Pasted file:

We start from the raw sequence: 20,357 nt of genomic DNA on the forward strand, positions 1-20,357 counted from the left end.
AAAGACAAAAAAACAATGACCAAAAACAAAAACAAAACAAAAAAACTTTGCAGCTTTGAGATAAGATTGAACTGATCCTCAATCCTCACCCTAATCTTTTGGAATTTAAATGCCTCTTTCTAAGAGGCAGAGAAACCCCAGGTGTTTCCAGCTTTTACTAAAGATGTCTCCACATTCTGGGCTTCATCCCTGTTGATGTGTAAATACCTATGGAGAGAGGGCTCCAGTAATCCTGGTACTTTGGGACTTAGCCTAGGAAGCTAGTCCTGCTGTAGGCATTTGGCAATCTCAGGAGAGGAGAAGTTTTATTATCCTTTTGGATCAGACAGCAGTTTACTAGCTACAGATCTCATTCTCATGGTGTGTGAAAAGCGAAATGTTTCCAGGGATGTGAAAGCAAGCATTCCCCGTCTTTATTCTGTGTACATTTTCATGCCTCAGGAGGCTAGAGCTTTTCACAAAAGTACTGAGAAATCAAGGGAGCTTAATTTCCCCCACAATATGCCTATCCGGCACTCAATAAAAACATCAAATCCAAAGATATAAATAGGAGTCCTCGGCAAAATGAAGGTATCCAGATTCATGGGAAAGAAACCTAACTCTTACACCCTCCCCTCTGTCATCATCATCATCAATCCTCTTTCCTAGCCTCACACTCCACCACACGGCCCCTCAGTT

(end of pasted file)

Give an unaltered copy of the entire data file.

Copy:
We start from the raw sequence: 20,357 nt of genomic DNA on the forward strand, positions 1-20,357 counted from the left end.
AAAGACAAAAAAACAATGACCAAAAACAAAAACAAAACAAAAAAACTTTGCAGCTTTGAGATAAGATTGAACTGATCCTCAATCCTCACCCTAATCTTTTGGAATTTAAATGCCTCTTTCTAAGAGGCAGAGAAACCCCAGGTGTTTCCAGCTTTTACTAAAGATGTCTCCACATTCTGGGCTTCATCCCTGTTGATGTGTAAATACCTATGGAGAGAGGGCTCCAGTAATCCTGGTACTTTGGGACTTAGCCTAGGAAGCTAGTCCTGCTGTAGGCATTTGGCAATCTCAGGAGAGGAGAAGTTTTATTATCCTTTTGGATCAGACAGCAGTTTACTAGCTACAGATCTCATTCTCATGGTGTGTGAAAAGCGAAATGTTTCCAGGGATGTGAAAGCAAGCATTCCCCGTCTTTATTCTGTGTACATTTTCATGCCTCAGGAGGCTAGAGCTTTTCACAAAAGTACTGAGAAATCAAGGGAGCTTAATTTCCCCCACAATATGCCTATCCGGCACTCAATAAAAACATCAAATCCAAAGATATAAATAGGAGTCCTCGGCAAAATGAAGGTATCCAGATTCATGGGAAAGAAACCTAACTCTTACACCCTCCCCTCTGTCATCATCATCATCAATCCTCTTTCCTAGCCTCACACTCCACCACACGGCCCCTCAGTT